Saturday Night Cinema: Exodus (1960)

Intelligence applied exactly where it is most rare: in the lavish, star-studded epic. Otto Preminger’s 1960 film, based on the Leon Uris novel, makes fine use of dovetailed points of view in describing the birth pains of Israel. With Paul Newman, Eva Marie Saint, Peter Lawford, Ralph Richardson, Sal Mineo, Lee J. Cobb, Alexandra Stewart, and John Derek.


Saturday Night Cinema: Rebecca

“Alfred Hitchcock’s first Hollywood film is a sumptuous and suspenseful adaptation of Daphne du Maurier’s romantic novel.” Rebecca won two Academy Awards, Outstanding Production and Cinematography, out of a total 11 nominations. Olivier, Fontaine and Anderson were all Oscar nominated for their respective roles.


Saturday Night Cinema: Roman Holiday

Tonight’s Saturday Night Cinema is the modern day fairy tale, Roman Holiday, starring Gregory Peck and Audrey Hepburn. Directed by William Wyler, Roman Holiday won three Academy Awards (R) for Best Actress in a Leading Role, Best Costume Design and Best Writing. In this timeless classic, Hepburn is at her transcendent best as a sheltered princess who falls for an American newsman in Rome.


Saturday Night Cinema: Citizen Kane

It’s Oscar month, and it is in that spirit that I continue to salute the award-winning masterpieces that once made that now debased industry great. Tonight’s Saturday Night Cinema classic Citizen Kane, “a work of art created by grown people for grown people.”


Saturday Night Cinema: How Green Was My Valley

Tonight’s Saturday Night Cinema looks back at Hollywood’s golden age — when it was great, moral, and deeply talented. The Hollywood of today lives off the fumes of this golden era. Today’s Hollywood is incapable of the goodness displayed in this film.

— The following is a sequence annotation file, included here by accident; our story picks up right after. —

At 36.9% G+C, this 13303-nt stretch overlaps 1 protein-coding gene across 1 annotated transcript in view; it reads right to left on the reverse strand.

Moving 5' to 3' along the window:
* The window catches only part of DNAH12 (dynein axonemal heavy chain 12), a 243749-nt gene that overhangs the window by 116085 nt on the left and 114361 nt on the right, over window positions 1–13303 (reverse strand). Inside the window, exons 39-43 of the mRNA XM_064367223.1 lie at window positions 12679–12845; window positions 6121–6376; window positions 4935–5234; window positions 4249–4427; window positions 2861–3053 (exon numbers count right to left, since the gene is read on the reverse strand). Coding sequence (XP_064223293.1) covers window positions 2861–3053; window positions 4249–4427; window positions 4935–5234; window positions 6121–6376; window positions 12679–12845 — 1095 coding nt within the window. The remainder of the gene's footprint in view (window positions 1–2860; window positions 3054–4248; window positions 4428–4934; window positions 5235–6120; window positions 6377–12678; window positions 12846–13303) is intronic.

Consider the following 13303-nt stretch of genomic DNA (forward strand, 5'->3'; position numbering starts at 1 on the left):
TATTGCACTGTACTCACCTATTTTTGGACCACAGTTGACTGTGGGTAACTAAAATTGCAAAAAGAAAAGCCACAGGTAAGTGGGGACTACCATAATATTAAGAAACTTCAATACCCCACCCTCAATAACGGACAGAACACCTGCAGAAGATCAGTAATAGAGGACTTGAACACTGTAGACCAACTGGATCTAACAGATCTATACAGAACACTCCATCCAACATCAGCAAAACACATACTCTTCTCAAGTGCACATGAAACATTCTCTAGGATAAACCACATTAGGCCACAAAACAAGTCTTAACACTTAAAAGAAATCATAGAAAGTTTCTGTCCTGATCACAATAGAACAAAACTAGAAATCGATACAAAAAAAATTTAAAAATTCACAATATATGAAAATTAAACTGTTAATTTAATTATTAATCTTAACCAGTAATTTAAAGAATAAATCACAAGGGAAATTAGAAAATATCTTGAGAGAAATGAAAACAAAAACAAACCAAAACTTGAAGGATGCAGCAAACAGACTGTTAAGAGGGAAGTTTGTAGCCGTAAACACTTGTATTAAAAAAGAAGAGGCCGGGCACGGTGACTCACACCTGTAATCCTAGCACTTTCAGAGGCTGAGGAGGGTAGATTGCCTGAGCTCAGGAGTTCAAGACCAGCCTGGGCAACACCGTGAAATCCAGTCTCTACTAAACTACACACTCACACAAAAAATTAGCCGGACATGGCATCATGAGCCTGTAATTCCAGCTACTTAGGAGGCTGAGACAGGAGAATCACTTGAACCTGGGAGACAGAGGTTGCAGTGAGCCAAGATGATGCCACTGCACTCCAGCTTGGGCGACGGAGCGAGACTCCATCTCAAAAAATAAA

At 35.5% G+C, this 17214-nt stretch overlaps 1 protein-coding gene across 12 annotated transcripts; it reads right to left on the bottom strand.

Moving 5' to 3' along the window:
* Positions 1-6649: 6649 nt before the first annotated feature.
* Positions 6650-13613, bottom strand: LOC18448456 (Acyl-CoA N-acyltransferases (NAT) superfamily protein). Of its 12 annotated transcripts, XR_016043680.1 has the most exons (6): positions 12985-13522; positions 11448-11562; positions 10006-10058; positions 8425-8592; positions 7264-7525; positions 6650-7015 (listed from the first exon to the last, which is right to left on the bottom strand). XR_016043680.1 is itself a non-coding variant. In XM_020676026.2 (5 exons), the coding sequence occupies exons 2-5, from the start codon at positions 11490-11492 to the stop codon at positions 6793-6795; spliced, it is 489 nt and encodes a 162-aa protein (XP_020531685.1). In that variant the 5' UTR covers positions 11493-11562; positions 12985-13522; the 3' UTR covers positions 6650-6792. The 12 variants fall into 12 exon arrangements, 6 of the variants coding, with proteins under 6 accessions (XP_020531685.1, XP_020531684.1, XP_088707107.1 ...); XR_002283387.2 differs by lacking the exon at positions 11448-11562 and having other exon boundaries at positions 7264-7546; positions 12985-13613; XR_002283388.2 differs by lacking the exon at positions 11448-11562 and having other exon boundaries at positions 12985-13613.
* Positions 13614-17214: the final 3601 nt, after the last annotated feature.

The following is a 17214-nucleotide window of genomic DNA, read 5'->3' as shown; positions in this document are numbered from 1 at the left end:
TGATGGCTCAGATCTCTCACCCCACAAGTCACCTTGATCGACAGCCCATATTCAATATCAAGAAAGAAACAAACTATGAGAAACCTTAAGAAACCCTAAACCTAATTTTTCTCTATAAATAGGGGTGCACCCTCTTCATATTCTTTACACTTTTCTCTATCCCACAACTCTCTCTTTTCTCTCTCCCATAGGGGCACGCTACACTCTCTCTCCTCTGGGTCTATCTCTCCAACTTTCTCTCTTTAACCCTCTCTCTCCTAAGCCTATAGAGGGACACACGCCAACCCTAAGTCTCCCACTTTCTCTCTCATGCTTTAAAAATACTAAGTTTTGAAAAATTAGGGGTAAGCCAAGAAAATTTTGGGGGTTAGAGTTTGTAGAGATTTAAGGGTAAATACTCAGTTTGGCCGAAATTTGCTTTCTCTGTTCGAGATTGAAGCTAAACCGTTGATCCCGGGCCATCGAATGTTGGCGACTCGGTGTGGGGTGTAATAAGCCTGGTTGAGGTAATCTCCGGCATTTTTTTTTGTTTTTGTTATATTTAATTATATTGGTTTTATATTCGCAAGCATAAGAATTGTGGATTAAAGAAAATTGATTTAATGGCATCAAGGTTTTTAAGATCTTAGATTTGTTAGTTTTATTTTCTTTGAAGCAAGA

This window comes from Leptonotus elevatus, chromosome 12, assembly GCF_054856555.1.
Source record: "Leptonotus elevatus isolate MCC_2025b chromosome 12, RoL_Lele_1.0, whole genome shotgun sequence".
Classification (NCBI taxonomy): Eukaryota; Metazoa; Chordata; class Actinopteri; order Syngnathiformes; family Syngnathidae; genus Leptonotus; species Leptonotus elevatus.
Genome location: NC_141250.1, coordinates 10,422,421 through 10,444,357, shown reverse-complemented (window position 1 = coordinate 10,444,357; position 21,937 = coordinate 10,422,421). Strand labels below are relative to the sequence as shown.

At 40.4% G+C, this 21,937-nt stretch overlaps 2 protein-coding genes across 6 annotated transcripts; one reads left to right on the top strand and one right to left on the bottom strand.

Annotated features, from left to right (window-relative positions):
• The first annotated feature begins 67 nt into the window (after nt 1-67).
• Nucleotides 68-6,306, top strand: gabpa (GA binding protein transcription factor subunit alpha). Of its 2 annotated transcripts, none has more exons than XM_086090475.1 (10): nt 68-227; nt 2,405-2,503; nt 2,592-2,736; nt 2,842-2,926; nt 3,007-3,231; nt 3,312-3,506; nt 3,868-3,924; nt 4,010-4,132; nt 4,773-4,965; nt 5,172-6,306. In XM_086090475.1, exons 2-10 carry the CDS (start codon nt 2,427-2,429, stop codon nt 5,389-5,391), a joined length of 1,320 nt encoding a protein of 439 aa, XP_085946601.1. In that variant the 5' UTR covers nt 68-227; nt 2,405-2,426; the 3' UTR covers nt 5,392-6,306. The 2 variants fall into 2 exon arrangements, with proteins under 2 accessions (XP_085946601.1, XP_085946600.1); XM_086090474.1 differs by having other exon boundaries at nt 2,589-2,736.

Tonight’s film, “How Green Was My Valley”, is about the “majesty of plain people and the beauty which shines in the souls of simple, honest folk.”


Saturday Night Cinema: 13 Hours

In light of today’s moronic “women’s marches” opposing what they cannot exactly say, I chose a film that regrettably is not free but should be mandatory viewing for every empty-headed woman who took part in the march today.
Anyone who thinks Hillary should have been President needs to see this film.


Saturday Night Cinema: Khartoum

Khartoum is based in 1884-85 when Egyptian forces led by a British general Charles “Chinese” Gordon defended Khartoum against an invading Muslim army led by Muslim religious leader and self-proclaimed Mahdi, Muhammad Ahmad, played by Laurence Olivier.


Saturday Night Cinema: Suddenly, Last Summer

Tonight’s Saturday Night Cinema classic is Tennessee Williams’ Suddenly, last Summer starring Elizabeth Taylor at the height of her powers. The star-studded cast includes Taylor’s great friend Montgomery Clift, Katherine Hepburn (who many adore, though she’s not my cuppa).


Saturday Night Cinema: Sudden Fear

Tonight’s Saturday Night cinema classic is Sudden fear starring Joan Crawford and Jack Palance. Joan Crawford won her third and last Oscar nomination for this tense noir thriller, featuring the underrated Jack Palance in a particularly scary performance.


Saturday Night Cinema: Journey to Italy

Tonight’s Saturday Night Cinema classic Roberto Rossellini’s masterpiece “Viaggio in Italia,” Journey to Italy starring then wife Ingrid Bergman. Among the most influential films of the postwar era, Roberto Rossellini’s Journey to Italy (Viaggio in Italia) charts the declining marriage of a couple from England.

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